Apple frequently positions itself as a champion of user privacy. But the EU's competition czar has warned the company that it cannot use this stance as an excuse for anti-competitive behaviour.

In an interview with Reuters last Friday, European Commissioner for Competition Margrethe Vestager responded to Apple CEO Tim Cook's recent comments on the EU's Digital Markets Act (DMA). Vestager was broadly sympathetic with Apple's concerns, but insisted that they could not be used as a "shield against competition".

The DMA is intended to adjust the balance of power in software markets. Platform owners - or "gatekeepers", in the act's terminology - will be prohibited from giving their own apps preferential treatment. Additionally, users must be able to freely delete apps from their devices, something that is also stipulated under proposed antitrust regulations in the US.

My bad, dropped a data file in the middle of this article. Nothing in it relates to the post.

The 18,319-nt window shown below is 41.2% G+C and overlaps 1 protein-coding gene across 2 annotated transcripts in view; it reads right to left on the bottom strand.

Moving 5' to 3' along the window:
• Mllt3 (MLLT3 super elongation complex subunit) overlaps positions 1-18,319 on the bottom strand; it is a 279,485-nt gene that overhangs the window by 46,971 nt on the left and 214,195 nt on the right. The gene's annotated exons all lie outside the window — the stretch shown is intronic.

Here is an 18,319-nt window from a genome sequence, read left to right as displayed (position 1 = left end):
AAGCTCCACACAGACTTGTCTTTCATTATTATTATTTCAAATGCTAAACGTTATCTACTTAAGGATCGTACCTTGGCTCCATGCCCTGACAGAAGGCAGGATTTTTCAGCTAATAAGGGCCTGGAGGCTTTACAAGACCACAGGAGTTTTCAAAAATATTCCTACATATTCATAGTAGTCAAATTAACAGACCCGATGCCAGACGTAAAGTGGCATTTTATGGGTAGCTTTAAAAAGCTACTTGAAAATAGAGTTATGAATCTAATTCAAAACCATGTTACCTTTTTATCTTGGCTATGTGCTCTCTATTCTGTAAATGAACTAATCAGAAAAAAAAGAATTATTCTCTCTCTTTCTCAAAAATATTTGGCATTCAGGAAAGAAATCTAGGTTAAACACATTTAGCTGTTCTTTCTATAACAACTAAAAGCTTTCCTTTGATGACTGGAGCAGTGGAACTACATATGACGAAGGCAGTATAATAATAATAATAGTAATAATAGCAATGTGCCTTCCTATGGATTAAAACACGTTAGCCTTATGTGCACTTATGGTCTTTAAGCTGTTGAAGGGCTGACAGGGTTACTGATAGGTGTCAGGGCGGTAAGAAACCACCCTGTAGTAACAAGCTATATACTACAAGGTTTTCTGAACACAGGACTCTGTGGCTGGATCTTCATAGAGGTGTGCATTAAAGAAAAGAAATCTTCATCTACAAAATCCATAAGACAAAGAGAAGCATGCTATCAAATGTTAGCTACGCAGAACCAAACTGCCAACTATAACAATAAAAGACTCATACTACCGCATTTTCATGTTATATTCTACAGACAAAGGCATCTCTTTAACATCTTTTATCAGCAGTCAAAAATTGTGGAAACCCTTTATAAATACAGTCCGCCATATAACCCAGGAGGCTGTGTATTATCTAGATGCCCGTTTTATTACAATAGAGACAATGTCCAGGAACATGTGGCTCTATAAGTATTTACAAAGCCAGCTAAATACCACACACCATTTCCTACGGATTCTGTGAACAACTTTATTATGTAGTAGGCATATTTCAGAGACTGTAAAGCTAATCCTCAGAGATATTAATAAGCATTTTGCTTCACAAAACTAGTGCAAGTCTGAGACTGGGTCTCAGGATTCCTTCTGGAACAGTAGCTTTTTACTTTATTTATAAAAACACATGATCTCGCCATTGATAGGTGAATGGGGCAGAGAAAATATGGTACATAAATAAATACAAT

In June Cook said that if the DMA becomes a reality, it will "destroy" the security of the iPhone, and Vestager conceded that this was an important consideration.

"I think privacy and security are of paramount importance to everyone," Vestager said. "[But] the important thing here is, of course, that it's not a shield against competition, because I think customers will not give up either security or privacy if they use another app store or if they sideload."

Vestager did not limit herself to criticisms and warnings, however. She also took the opportunity to praise Apple's recent addition of privacy measures that allow users to choose whether or not they want to be tracked.

We should also point out that while Vestager issued a similar warning back in February, telling Apple to be consistent and apply privacy rules to its own apps, the company did precisely that the following month. Whether that action was the result of her comments or something that was going to happen anyway is open to debate.

This article originally appeared on Macworld Sweden. Translation and additional reporting by David Price.